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Amazon Music Unlimited launches in the UK, with Echo as its secret weapon

Amazon's Spotify rival stands apart from other streaming services when you chat to it with the voice-controlled Echo speaker.

Adele is one of the best-selling British artists available on Amazon Music Unlimited and Amazon Prime Music.

Gareth Cattermole/Getty Images

Amazon Music Unlimited has launched in the UK -- and if you team it with Amazon Echo, it's one of the cheapest streaming services around.

Amazon Music Unlimited launched in the US in October and crosses the pond to launch in the UK, Germany and Austria today. Separate from the limited music service that comes with Amazon Prime, Music Unlimited is a standalone music service boasting 40 million songs -- basically, it's a rival to Spotify, Tidal, Apple Music and the like. But what really makes it stand out, according to Amazon, is how it works with the Echo speaker and Alexa voice-control system.

You can stream music on your phone or computer with Music Unlimited's app, the same as Spotify et al. Where it gets more interesting is if you own an Amazon Echo or Echo Dot speaker, because then instead of typing an artist's name in a search box, you can just say what you want the voice-activated Alexa to play from Music Unlimited.

Say to your Echo, "Hey Alexa, play Adele", and the "Hello" singer's dulcet tones will fill the room. Say "Hey Alexa, play some sad indie from the 90s", and it'll draw on metadata tagging songs with their genre, mood and release date to play you an appropriate mix.

Cleverly, if you say "Hey Alexa, play the new song" from an artist, and it'll guess that you mean the song you've just started hearing on the radio rather than the most recent single released a while ago. You can also say some lyrics too if you don't know the title of the song.

Echo and Alexa will also talk back to you. If it's playing a random selection and you hear a song you like, you can ask what it is and Alexa will tell you.

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The combination of Echo and Music Unlimited is also attractive in another way: price. A subscription to Music Unlimited costs £9.99 per month, the same as a Spotify subscription, unless you get involved with other Amazon products. It costs £7.99 per month or £79 per year if you're already a Prime member, but that's on top of the £79 annual Prime fee.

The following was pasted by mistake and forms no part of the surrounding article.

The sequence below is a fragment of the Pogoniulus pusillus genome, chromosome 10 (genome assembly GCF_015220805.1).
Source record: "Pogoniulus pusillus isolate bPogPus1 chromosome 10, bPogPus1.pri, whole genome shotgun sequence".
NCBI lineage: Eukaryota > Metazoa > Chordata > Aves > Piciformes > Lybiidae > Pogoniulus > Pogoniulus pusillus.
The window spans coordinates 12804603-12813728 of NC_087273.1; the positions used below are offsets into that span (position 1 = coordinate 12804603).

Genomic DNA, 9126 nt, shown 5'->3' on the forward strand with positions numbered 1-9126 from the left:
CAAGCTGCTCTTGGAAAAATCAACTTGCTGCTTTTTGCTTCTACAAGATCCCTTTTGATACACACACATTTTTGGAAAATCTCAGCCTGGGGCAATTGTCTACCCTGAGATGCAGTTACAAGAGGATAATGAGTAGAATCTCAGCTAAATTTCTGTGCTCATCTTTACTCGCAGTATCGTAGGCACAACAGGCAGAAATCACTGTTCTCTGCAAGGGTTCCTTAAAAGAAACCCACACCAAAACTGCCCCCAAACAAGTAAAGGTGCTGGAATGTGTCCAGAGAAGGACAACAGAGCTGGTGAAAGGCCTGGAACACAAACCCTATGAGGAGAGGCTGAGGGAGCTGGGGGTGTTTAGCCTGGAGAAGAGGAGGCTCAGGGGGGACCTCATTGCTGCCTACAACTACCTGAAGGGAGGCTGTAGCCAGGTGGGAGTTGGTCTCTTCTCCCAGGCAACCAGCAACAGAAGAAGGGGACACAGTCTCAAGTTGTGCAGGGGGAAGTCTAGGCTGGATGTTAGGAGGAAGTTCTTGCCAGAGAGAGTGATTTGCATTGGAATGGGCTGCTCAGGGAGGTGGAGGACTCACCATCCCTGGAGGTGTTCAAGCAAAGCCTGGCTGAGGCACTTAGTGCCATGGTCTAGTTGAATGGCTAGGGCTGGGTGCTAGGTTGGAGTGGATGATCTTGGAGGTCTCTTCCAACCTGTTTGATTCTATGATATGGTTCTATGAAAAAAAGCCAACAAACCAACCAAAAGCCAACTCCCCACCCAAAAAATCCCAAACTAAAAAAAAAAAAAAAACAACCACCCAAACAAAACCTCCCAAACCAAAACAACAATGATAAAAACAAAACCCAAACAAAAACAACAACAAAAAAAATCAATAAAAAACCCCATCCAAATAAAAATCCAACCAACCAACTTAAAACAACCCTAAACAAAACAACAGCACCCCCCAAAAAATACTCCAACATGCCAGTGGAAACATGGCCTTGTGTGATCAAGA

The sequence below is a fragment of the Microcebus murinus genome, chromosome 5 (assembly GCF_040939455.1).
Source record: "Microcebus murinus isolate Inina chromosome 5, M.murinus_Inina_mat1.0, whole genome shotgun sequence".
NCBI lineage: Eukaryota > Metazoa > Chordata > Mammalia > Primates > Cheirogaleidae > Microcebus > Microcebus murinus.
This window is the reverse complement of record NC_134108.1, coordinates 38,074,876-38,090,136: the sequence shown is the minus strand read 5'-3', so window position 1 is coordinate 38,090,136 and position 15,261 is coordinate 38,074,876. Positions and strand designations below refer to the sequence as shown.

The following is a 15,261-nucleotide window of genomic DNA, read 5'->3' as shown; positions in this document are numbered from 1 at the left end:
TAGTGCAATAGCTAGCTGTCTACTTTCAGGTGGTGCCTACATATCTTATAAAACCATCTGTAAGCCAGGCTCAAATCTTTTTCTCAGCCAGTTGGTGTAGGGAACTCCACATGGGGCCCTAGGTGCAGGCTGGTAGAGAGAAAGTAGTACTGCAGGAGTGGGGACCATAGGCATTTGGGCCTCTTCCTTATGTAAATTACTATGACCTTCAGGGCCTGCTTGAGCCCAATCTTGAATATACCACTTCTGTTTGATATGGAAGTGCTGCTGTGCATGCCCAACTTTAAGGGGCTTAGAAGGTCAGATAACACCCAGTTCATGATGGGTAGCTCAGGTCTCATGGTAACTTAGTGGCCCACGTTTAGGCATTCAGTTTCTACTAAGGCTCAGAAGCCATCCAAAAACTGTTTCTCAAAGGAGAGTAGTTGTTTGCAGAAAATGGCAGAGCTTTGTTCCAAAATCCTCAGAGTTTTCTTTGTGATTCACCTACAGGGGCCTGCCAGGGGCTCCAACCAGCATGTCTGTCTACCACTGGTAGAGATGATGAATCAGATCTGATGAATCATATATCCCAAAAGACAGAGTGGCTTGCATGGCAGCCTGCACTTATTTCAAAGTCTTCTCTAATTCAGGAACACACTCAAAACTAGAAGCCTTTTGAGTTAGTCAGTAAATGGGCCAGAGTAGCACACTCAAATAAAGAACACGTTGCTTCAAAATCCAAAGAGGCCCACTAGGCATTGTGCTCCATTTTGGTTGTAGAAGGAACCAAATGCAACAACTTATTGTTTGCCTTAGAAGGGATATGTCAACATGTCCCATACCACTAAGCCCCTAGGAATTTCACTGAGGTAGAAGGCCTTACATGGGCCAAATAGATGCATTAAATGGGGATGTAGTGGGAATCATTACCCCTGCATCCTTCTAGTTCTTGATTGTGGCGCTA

Where it gets cheaper is if you have an Echo or Echo Dot. Whether you have Prime or not, Music Unlimited through an Echo costs just £3.99 per month.

The Echo speaker costs £150, but the smaller Echo Dot is just £50. So if you buy an Echo you have a full music streaming service through a voice-controlled speaker for just under a hundred quid a year, compared to Spotify or Apple Music's annual cost of £120.

That is super cheap for a streaming service, which raises the question of whether a decent amount will make it to artists. According to Amazon, the fact record labels have added their catalogues to the service shows they're OK with the money they're getting. Amazon reckons Music Unlimited subscribers are likely to be a new audience for streaming and the goal is to get more people paying for music, even if it's only a smaller fee.

But it's possible the novelty of Echo and the price of Music Unlimited will tempt people away from paying for premium Spotify accounts, potentially reducing the amount of money going back to the labels.

At the moment Amazon is the johnny-come-lately to streaming and won't immediately trouble the well-established Spotify, which has over 40 million listeners. But the existing Amazon retail operation and its huge number of customers gives the new service a potential leg-up. "Amazon has 20 million existing entertainment shoppers," points out Andy Saxton of industry analyst Kantar Worldpanel, "over a third of whom have purchased music from Amazon in the past year. Meanwhile, almost half of all music customers have shopped with Amazon over the same time, so the new service certainly has the potential to disrupt the music market."

Along with the launch of Music Unlimited, the limited music streaming service included with Amazon Prime has been expanded to 2 million tracks. Indie label group Beggars has been added, which means Adele is now part of the service.